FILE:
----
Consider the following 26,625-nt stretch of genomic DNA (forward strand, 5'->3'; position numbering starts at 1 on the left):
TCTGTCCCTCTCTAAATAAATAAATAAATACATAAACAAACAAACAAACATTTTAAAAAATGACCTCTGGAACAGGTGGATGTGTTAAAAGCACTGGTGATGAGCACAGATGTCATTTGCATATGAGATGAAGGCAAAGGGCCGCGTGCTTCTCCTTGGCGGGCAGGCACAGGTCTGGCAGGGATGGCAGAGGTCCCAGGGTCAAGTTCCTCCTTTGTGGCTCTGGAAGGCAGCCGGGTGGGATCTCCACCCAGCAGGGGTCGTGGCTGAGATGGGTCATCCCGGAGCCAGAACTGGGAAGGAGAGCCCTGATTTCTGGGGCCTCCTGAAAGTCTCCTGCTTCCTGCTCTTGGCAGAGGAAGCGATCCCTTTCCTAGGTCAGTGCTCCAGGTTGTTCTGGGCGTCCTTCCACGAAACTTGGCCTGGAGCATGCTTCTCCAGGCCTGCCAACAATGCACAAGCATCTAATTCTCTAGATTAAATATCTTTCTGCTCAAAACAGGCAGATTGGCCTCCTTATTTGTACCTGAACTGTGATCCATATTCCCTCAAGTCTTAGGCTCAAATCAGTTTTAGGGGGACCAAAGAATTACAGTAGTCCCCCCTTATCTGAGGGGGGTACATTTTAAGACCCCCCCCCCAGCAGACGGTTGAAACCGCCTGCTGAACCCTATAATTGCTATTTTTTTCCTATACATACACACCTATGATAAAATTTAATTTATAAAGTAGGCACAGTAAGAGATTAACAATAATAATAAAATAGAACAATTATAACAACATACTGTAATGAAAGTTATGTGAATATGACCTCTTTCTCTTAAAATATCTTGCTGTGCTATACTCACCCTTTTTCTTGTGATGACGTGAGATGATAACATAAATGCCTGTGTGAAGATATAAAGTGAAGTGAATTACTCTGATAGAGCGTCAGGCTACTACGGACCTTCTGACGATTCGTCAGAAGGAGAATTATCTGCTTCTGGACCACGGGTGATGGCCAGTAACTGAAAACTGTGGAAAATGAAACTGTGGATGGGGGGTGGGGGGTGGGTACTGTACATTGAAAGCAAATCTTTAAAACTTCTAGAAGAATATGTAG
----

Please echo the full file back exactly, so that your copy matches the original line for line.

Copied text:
Consider the following 26,625-nt stretch of genomic DNA (forward strand, 5'->3'; position numbering starts at 1 on the left):
TCTGTCCCTCTCTAAATAAATAAATAAATACATAAACAAACAAACAAACATTTTAAAAAATGACCTCTGGAACAGGTGGATGTGTTAAAAGCACTGGTGATGAGCACAGATGTCATTTGCATATGAGATGAAGGCAAAGGGCCGCGTGCTTCTCCTTGGCGGGCAGGCACAGGTCTGGCAGGGATGGCAGAGGTCCCAGGGTCAAGTTCCTCCTTTGTGGCTCTGGAAGGCAGCCGGGTGGGATCTCCACCCAGCAGGGGTCGTGGCTGAGATGGGTCATCCCGGAGCCAGAACTGGGAAGGAGAGCCCTGATTTCTGGGGCCTCCTGAAAGTCTCCTGCTTCCTGCTCTTGGCAGAGGAAGCGATCCCTTTCCTAGGTCAGTGCTCCAGGTTGTTCTGGGCGTCCTTCCACGAAACTTGGCCTGGAGCATGCTTCTCCAGGCCTGCCAACAATGCACAAGCATCTAATTCTCTAGATTAAATATCTTTCTGCTCAAAACAGGCAGATTGGCCTCCTTATTTGTACCTGAACTGTGATCCATATTCCCTCAAGTCTTAGGCTCAAATCAGTTTTAGGGGGACCAAAGAATTACAGTAGTCCCCCCTTATCTGAGGGGGGTACATTTTAAGACCCCCCCCCCAGCAGACGGTTGAAACCGCCTGCTGAACCCTATAATTGCTATTTTTTTCCTATACATACACACCTATGATAAAATTTAATTTATAAAGTAGGCACAGTAAGAGATTAACAATAATAATAAAATAGAACAATTATAACAACATACTGTAATGAAAGTTATGTGAATATGACCTCTTTCTCTTAAAATATCTTGCTGTGCTATACTCACCCTTTTTCTTGTGATGACGTGAGATGATAACATAAATGCCTGTGTGAAGATATAAAGTGAAGTGAATTACTCTGATAGAGCGTCAGGCTACTACGGACCTTCTGACGATTCGTCAGAAGGAGAATTATCTGCTTCTGGACCACGGGTGATGGCCAGTAACTGAAAACTGTGGAAAATGAAACTGTGGATGGGGGGTGGGGGGTGGGTACTGTACATTGAAAGCAAATCTTTAAAACTTCTAGAAGAATATGTAG